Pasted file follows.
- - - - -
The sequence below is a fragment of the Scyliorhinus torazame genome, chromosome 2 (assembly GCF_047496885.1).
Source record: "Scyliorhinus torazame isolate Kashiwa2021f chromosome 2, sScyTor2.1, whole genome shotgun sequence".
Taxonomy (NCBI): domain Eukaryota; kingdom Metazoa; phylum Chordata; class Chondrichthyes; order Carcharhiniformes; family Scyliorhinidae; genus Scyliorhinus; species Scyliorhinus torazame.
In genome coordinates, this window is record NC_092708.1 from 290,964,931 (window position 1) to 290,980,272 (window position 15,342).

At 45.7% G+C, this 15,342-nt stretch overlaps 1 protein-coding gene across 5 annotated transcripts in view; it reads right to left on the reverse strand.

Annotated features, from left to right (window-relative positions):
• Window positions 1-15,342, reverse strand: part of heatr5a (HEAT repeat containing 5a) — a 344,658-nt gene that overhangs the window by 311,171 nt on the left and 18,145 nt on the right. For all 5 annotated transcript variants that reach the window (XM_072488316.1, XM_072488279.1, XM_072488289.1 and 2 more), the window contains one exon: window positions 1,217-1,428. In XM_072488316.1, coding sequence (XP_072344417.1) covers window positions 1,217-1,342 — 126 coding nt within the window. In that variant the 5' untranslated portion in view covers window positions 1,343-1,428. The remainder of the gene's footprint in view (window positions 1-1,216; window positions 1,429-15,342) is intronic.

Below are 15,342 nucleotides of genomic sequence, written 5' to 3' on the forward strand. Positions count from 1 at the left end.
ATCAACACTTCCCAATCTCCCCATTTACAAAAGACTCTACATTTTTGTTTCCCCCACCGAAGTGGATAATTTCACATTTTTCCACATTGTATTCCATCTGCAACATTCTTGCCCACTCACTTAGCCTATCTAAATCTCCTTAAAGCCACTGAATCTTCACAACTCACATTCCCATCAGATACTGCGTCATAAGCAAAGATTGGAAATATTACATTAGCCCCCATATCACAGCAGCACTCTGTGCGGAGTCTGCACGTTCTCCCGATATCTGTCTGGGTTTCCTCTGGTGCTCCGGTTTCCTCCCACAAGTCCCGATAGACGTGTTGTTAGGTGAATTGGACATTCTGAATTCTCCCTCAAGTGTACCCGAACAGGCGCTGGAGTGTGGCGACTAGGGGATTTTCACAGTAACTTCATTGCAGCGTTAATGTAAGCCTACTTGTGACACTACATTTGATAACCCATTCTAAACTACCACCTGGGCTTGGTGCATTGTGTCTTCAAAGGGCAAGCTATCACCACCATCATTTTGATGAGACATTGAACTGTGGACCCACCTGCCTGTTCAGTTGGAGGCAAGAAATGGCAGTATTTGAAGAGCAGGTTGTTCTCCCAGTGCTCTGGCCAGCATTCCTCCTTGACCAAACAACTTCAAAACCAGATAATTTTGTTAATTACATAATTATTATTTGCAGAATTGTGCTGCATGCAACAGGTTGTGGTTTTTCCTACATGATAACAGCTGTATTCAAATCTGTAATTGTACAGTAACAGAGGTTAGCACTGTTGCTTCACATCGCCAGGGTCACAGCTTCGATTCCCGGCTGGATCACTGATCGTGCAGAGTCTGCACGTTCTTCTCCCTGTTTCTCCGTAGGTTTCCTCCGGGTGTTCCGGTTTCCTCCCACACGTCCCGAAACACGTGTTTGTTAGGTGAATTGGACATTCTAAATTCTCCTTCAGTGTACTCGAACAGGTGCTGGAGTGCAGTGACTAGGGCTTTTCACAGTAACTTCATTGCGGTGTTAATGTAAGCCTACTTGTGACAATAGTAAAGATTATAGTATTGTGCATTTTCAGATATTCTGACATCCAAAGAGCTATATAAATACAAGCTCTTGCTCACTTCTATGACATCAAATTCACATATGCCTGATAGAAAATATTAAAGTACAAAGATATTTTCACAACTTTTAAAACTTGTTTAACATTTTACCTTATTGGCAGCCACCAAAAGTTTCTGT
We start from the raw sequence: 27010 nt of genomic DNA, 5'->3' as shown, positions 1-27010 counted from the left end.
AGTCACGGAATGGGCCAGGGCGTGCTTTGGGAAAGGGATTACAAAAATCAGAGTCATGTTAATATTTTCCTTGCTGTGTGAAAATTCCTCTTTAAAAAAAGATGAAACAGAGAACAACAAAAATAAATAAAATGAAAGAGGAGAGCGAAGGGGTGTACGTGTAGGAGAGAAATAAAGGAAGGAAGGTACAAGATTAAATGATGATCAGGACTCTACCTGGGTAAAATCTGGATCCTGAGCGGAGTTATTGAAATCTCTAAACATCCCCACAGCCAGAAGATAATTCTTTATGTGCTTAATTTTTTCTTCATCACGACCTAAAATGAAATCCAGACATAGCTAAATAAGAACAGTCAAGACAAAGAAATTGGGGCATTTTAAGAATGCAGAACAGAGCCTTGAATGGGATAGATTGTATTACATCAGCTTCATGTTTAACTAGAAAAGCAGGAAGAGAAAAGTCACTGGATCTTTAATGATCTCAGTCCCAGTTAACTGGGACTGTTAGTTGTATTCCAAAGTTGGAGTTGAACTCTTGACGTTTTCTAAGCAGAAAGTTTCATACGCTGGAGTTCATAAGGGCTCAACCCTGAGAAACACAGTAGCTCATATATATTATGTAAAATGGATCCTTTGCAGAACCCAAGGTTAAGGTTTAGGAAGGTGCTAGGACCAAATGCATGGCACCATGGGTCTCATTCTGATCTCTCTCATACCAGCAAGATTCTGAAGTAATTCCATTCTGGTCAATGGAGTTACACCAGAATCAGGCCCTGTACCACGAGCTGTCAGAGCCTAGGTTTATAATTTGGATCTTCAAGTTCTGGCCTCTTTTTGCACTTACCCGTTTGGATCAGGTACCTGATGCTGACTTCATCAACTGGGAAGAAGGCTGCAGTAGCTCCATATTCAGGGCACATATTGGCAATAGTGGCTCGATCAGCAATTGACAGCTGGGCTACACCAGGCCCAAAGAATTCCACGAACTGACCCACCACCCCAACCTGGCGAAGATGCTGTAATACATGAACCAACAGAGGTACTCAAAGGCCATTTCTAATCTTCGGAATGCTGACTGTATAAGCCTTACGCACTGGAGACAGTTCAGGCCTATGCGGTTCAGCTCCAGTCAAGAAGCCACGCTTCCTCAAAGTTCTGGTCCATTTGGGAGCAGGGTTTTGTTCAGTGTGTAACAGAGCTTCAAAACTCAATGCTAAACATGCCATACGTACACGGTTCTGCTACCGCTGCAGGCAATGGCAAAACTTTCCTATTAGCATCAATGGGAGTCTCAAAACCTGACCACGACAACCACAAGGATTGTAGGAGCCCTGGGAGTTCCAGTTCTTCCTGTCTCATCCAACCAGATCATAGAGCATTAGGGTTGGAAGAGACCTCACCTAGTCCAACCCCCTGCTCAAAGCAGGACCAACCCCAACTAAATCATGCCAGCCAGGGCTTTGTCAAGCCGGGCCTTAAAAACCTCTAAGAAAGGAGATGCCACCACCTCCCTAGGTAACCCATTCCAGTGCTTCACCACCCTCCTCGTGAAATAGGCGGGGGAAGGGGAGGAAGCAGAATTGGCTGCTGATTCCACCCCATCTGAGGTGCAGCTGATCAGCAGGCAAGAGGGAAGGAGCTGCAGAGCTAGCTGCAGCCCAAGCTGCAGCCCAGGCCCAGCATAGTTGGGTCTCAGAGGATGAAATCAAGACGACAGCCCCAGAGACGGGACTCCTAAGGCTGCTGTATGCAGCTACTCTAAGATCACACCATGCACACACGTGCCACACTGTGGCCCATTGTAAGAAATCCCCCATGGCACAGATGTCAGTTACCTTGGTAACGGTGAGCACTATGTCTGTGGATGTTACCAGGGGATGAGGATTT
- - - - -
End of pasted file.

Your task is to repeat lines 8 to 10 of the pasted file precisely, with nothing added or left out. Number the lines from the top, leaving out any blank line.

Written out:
Below are 15,342 nucleotides of genomic sequence, written 5' to 3' on the forward strand. Positions count from 1 at the left end.
ATCAACACTTCCCAATCTCCCCATTTACAAAAGACTCTACATTTTTGTTTCCCCCACCGAAGTGGATAATTTCACATTTTTCCACATTGTATTCCATCTGCAACATTCTTGCCCACTCACTTAGCCTATCTAAATCTCCTTAAAGCCACTGAATCTTCACAACTCACATTCCCATCAGATACTGCGTCATAAGCAAAGATTGGAAATATTACATTAGCCCCCATATCACAGCAGCACTCTGTGCGGAGTCTGCACGTTCTCCCGATATCTGTCTGGGTTTCCTCTGGTGCTCCGGTTTCCTCCCACAAGTCCCGATAGACGTGTTGTTAGGTGAATTGGACATTCTGAATTCTCCCTCAAGTGTACCCGAACAGGCGCTGGAGTGTGGCGACTAGGGGATTTTCACAGTAACTTCATTGCAGCGTTAATGTAAGCCTACTTGTGACACTACATTTGATAACCCATTCTAAACTACCACCTGGGCTTGGTGCATTGTGTCTTCAAAGGGCAAGCTATCACCACCATCATTTTGATGAGACATTGAACTGTGGACCCACCTGCCTGTTCAGTTGGAGGCAAGAAATGGCAGTATTTGAAGAGCAGGTTGTTCTCCCAGTGCTCTGGCCAGCATTCCTCCTTGACCAAACAACTTCAAAACCAGATAATTTTGTTAATTACATAATTATTATTTGCAGAATTGTGCTGCATGCAACAGGTTGTGGTTTTTCCTACATGATAACAGCTGTATTCAAATCTGTAATTGTACAGTAACAGAGGTTAGCACTGTTGCTTCACATCGCCAGGGTCACAGCTTCGATTCCCGGCTGGATCACTGATCGTGCAGAGTCTGCACGTTCTTCTCCCTGTTTCTCCGTAGGTTTCCTCCGGGTGTTCCGGTTTCCTCCCACACGTCCCGAAACACGTGTTTGTTAGGTGAATTGGACATTCTAAATTCTCCTTCAGTGTACTCGAACAGGTGCTGGAGTGCAGTGACTAGGGCTTTTCACAGTAACTTCATTGCGGTGTTAATGTAAGCCTACTTGTGACAATAGTAAAGATTATAGTATTGTGCATTTTCAGATATTCTGACATCCAAAGAGCTATATAAATACAAGCTCTTGCTCACTTCTATGACATCAAATTCACATATGCCTGATAGAAAATATTAAAGTACAAAGATATTTTCACAACTTTTAAAACTTGTTTAACATTTTACCTTATTGGCAGCCACCAAAAGTTTCTGT
We start from the raw sequence: 27010 nt of genomic DNA, 5'->3' as shown, positions 1-27010 counted from the left end.